CEO Pay Ratio Rule Rankles Both Sides of Heated Debate
Two years after issuing a proposed rule for the controversial “CEO pay ratio” provision of the Dodd-Frank Act, the Securities and Exchange Commission today released a final rulemaking that left many interested parties unsatisfied.
The new rule will force most publicly held companies to disclose, starting with their 2017 proxy statements, how their chief executive’s compensation compares with that of the median pay among all other employees. As required by the JOBS Act, the rule does not apply to emerging growth companies.
In comment letters filed with the SEC, companies — mostly large, multinational ones — had raised strong objections to the proposed rule. Most were variations on two themes. For one, they said determining median pay within their work forces would be a difficult, costly process.
The rationale for that stance was generally two-fold: that most global companies use a patchwork of often incompatible payroll systems in the countries where they operate; and that definitions of “compensation” are significantly different from country to country, given variability in the treatment of social benefits, health care, and taxes. There were also claims that further burdens would be imposed by the proposed (and now final) requirement to include part-time workers in the calculation of median pay.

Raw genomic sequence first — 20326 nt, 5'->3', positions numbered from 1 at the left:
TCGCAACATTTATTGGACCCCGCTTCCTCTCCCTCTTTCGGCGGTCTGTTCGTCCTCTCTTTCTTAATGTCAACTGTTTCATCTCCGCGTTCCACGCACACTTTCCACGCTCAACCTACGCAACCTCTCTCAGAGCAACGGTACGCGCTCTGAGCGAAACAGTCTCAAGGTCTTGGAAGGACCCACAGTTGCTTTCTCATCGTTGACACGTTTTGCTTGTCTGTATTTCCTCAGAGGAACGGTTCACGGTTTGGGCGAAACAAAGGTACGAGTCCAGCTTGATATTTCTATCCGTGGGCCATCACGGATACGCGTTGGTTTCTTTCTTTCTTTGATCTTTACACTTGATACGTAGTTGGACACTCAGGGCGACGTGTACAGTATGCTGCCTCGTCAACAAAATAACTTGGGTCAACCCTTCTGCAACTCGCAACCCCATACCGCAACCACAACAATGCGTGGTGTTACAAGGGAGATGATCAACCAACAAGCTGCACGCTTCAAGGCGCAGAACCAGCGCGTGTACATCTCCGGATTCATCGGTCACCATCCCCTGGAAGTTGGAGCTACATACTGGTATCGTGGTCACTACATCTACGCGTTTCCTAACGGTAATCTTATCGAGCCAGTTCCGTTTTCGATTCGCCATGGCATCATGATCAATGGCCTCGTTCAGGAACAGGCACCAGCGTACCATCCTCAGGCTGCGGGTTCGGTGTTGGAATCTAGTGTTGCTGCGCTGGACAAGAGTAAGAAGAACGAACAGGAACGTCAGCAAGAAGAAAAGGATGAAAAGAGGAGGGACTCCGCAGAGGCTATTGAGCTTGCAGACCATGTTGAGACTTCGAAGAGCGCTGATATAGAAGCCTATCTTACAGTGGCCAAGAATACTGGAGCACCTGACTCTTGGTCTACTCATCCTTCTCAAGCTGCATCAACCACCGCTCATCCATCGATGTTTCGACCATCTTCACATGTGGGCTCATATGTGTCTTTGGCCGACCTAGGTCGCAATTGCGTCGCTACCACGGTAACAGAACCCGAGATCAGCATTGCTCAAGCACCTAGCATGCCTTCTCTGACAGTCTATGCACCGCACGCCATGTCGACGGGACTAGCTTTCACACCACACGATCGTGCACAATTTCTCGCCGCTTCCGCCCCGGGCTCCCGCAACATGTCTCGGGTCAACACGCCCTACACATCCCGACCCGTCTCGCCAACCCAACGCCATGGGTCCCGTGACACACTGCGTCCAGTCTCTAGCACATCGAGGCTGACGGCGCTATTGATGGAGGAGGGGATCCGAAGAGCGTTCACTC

The other objection theme was that the existing required CEO compensation disclosures were sufficient to allow investors to make informed decisions on buying stocks and voting their shares.
Multinational companies, of course, are not happy with the ruling. For large companies doing business in dozens of countries, the cost of calculating the pay ratio could run into the hundreds of thousands of dollars, says Alan Johnson, managing director of compensation consulting firm Johnson Associates. Altogether, the SEC estimates, the aggregate cost in the first year for all companies subject to the rule will be $1.2 billion. Read more on CFO.